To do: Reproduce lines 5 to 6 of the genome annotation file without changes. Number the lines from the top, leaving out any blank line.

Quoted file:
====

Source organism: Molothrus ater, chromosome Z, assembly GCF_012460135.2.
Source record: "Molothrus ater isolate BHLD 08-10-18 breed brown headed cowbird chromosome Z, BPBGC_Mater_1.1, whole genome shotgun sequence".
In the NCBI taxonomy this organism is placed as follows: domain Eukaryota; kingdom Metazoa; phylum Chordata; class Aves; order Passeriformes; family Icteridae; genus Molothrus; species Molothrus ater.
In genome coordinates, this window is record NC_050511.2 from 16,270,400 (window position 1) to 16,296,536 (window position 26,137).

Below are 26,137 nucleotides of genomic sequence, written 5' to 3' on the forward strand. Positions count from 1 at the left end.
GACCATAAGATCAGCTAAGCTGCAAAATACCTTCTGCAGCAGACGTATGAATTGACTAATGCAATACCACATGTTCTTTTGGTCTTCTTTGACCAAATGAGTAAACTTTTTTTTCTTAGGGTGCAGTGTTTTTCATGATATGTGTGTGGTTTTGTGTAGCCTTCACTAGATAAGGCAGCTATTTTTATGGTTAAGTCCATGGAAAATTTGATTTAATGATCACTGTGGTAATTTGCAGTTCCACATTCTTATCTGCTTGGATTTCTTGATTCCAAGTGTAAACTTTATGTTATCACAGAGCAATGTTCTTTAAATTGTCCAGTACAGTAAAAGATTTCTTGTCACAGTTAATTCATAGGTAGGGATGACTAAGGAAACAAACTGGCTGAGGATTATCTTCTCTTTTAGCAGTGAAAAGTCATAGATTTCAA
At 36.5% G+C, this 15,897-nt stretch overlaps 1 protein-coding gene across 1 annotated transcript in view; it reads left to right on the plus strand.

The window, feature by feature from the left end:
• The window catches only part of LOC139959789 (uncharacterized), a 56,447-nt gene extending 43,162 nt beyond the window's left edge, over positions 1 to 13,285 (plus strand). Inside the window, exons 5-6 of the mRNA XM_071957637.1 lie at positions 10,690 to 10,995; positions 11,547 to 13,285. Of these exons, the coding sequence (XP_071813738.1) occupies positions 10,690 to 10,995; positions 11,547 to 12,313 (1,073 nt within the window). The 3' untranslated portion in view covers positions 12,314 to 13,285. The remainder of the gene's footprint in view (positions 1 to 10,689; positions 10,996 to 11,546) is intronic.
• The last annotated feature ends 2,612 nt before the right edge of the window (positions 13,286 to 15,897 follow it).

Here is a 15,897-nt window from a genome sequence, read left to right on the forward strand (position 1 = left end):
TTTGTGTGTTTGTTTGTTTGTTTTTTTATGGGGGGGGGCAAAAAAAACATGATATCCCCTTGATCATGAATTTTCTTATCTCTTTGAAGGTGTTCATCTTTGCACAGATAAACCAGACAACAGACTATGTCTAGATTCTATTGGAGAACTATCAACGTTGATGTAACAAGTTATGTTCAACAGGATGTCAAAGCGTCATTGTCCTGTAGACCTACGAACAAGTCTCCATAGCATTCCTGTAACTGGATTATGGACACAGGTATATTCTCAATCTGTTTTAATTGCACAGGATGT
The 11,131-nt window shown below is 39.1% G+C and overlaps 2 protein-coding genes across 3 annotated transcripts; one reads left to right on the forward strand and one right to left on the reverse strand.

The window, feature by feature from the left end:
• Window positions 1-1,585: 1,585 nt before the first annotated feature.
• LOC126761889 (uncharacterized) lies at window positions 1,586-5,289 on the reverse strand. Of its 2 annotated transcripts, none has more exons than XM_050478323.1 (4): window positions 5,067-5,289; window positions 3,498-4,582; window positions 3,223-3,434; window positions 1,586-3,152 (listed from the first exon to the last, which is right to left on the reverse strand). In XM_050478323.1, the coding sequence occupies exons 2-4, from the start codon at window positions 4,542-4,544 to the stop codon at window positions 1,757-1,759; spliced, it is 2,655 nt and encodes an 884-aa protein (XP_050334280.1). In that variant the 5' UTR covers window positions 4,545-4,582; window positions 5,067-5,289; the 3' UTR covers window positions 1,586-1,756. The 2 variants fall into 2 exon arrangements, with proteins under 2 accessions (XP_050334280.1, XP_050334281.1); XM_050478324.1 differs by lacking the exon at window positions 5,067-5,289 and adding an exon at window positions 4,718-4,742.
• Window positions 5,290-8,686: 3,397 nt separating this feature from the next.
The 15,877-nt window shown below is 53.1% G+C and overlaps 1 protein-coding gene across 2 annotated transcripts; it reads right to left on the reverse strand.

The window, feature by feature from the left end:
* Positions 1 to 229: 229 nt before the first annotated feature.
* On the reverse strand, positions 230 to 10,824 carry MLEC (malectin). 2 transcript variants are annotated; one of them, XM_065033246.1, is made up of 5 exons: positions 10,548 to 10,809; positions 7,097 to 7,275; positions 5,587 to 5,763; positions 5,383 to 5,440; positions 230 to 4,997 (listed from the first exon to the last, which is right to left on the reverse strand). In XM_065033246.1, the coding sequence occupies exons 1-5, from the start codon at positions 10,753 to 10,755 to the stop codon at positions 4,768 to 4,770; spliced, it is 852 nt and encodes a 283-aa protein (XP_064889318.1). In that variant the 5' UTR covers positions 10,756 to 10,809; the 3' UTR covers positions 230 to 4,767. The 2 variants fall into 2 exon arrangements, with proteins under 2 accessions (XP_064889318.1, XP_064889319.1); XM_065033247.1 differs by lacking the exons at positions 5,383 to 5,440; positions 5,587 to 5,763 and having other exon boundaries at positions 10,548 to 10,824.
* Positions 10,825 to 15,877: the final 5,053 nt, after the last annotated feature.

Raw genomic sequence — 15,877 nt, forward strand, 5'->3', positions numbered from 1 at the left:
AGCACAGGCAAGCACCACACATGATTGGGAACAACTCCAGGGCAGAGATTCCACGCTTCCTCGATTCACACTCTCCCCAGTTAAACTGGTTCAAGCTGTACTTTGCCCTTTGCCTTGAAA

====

Below are 26,137 nucleotides of genomic sequence, written 5' to 3' on the forward strand. Positions count from 1 at the left end.
GACCATAAGATCAGCTAAGCTGCAAAATACCTTCTGCAGCAGACGTATGAATTGACTAATGCAATACCACATGTTCTTTTGGTCTTCTTTGACCAAATGAGTAAACTTTTTTTTCTTAGGGTGCAGTGTTTTTCATGATATGTGTGTGGTTTTGTGTAGCCTTCACTAGATAAGGCAGCTATTTTTATGGTTAAGTCCATGGAAAATTTGATTTAATGATCACTGTGGTAATTTGCAGTTCCACATTCTTATCTGCTTGGATTTCTTGATTCCAAGTGTAAACTTTATGTTATCACAGAGCAATGTTCTTTAAATTGTCCAGTACAGTAAAAGATTTCTTGTCACAGTTAATTCATAGGTAGGGATGACTAAGGAAACAAACTGGCTGAGGATTATCTTCTCTTTTAGCAGTGAAAAGTCATAGATTTCAA